Americans’ love affair with Asian food has a long history — trendy young diners started going to Chinese restaurants in the 1920s. Obviously, we’ve come a long way; I’d guess there’s probably a Thai restaurant or sushi place in your smart phone contacts. Or you might be a fan of Eddie Huang — the lawyer-and-comedian-turned-restaurateur-and-TV-personality — and his Fresh Off the Boat food culture segments and new Taiwanese cuisine at Baohaus in New York.
This year, many cool chefs (Danny Bowein, Daniel Boulud, Susur Lee, José Andrés) are collaborating on Luckyrice, a series of Asian culinary and cultural events across the country. All of the dining fun hits San Francisco in September. To taste the future of Asian cuisine around the Bay Area before then, try these five restaurants now:
It’s not pronounced my, it’s M.Y., as in the initials of Chinese chef Martin Yan of Yan Can Cook fame on PBS. He’s lived in the South Bay for years and has dreamed of opening a grand restaurant to introduce people to the real regional noodles and other cuisine. The exhibition kitchen shows fast-action cooking on super-charged woks and chefs throwing and pulling noodles. Taste the result in dishes like subtle and fresh crispy Hong Kong noodles with chicken and vegetables or the hand-pulled noodle soup with beef rib eye, bok choy and star anise. Elsewhere, the stunning restaurant in the Westfield Centre features a nearly one-ton monastery bell over the bar and collections of snuff bottles and cloisonné monks.
There was lots of buzz about this spot in Oakland’s Rockridge neighborhood long before it opened: Two of the partners are alums of Chez Panisse. They specialize in what they call artistic, organic and sustainable ramen. The noodles are delicious; order them in vegetable broth, a delicate seafood broth or a richer burnt-miso-and-pork variety. The small menu changes often, but popular choices include a smoked sardine salad, spicy fried rice with shrimp and pork, and a black sesame ice cream sandwich for dessert. The simple space evokes being in a small Japanese village, while the large open kitchen offers an entertaining view.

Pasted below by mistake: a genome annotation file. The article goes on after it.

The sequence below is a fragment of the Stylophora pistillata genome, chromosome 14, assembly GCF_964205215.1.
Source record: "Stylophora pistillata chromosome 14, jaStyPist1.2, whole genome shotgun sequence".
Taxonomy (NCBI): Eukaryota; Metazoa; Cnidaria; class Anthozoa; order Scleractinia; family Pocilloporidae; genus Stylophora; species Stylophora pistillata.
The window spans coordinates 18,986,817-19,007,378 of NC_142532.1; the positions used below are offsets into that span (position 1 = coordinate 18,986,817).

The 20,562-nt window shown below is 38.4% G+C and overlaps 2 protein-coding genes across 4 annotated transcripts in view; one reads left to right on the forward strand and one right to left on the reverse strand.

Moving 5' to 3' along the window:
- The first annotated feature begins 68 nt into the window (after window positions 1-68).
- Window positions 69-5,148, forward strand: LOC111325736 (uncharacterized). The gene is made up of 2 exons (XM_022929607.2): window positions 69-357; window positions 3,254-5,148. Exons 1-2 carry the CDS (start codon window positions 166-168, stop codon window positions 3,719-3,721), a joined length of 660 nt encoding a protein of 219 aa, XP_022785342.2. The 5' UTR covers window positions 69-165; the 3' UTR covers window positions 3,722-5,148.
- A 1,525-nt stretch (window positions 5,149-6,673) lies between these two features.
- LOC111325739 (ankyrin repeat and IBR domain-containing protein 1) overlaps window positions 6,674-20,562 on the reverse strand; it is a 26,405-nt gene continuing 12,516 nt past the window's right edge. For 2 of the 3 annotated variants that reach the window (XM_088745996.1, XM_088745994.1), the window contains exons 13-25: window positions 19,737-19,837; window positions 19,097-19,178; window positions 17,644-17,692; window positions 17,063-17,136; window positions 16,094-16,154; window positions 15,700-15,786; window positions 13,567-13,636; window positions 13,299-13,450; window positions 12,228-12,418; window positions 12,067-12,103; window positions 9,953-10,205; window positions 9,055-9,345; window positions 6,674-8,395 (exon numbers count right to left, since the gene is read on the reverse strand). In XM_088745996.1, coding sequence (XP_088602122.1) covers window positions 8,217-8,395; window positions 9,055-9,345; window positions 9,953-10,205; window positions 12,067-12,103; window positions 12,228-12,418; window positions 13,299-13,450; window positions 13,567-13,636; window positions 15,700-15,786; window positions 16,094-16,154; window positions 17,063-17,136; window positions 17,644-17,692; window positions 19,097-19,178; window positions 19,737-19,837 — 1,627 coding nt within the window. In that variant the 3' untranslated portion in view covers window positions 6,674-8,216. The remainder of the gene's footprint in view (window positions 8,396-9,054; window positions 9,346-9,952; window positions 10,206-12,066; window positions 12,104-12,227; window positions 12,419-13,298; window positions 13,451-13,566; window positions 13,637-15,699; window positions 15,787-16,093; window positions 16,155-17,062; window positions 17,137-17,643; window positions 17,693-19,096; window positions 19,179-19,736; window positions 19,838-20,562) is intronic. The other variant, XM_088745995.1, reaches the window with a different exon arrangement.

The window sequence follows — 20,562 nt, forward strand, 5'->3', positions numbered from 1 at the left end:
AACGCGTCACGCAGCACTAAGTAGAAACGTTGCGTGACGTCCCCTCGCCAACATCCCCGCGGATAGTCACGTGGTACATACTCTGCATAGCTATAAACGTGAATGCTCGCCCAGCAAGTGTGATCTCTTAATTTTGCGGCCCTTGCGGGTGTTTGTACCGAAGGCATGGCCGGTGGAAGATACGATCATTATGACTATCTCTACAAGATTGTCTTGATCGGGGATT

“Chic” and “sexy” are the words that come to mind at this new outpost of the international chain serving upscale Cantonese food. You’ll be greeted on the ground floor and then escorted into an elevator that takes you to the restaurant. Upstairs, blue neon twinkles in a moodily lit space with a large U-shaped bar, and dining areas separated by cutout walls. This is more of a see-and-be-seen spot, so order a cocktail like the Plum Sour with 12-year-old Yamazaki whiskey and mingle.
Chef Dennis Lee heads the kitchen at this farm-fresh New Korean restaurant that also offers a few Japanese dishes, like okonomiyaki, a savory pancake. In case you were wondering, Namu Gaji means “tree branch,” a reference to this being an offshoot from the former restaurant Namu. A sinuous black branch that’s suspended over the minimally decorated restaurant is a visual representation of the name. Mushroom dumplings and the Korean tacos from the happy hour menu are memorable, while the burger with pickled daikon, sundried-tomato aioli and kimchee relish borders on life changing.
Chef Tim Archuleta (formerly of Morimoto and Nobu) has been rocking the San Francisco sushi world for a few years now with his super-fresh and artfully carved nigiri and sashimi, thrilling omakase menus, as well dishes like albacore tuna tataki and sea bream with kabosu juice, shiso, green tea salt and yuzu kosho. Stop in to whet your appetite for the grand opening of the new Ichi later this year. It will take over a larger space at 3282 Mission St. that will offer a raw bar, a sushi bar, a full kitchen and cocktails.
Photos Courtesy of Hakkasan San Francisco